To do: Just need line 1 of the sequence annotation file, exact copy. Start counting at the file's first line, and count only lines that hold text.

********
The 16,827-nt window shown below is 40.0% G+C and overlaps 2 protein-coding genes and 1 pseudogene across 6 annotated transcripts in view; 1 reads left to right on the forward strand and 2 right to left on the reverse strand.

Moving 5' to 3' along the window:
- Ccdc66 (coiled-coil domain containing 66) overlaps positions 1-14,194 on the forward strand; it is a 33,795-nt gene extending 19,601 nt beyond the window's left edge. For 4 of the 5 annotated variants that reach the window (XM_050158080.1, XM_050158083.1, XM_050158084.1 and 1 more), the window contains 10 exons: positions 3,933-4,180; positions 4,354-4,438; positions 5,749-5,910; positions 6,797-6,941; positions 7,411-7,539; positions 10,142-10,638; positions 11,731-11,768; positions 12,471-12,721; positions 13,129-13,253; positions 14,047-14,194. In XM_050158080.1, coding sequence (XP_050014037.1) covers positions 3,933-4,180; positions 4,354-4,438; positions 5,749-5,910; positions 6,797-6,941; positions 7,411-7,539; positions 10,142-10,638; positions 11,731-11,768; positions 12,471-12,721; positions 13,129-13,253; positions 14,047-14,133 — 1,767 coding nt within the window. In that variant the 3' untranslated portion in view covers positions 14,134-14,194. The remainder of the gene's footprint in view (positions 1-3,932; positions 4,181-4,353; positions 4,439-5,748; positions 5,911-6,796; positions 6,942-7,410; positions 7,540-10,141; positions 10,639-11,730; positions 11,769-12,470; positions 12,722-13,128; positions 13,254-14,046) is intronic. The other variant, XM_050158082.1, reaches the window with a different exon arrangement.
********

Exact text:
The 16,827-nt window shown below is 40.0% G+C and overlaps 2 protein-coding genes and 1 pseudogene across 6 annotated transcripts in view; 1 reads left to right on the forward strand and 2 right to left on the reverse strand.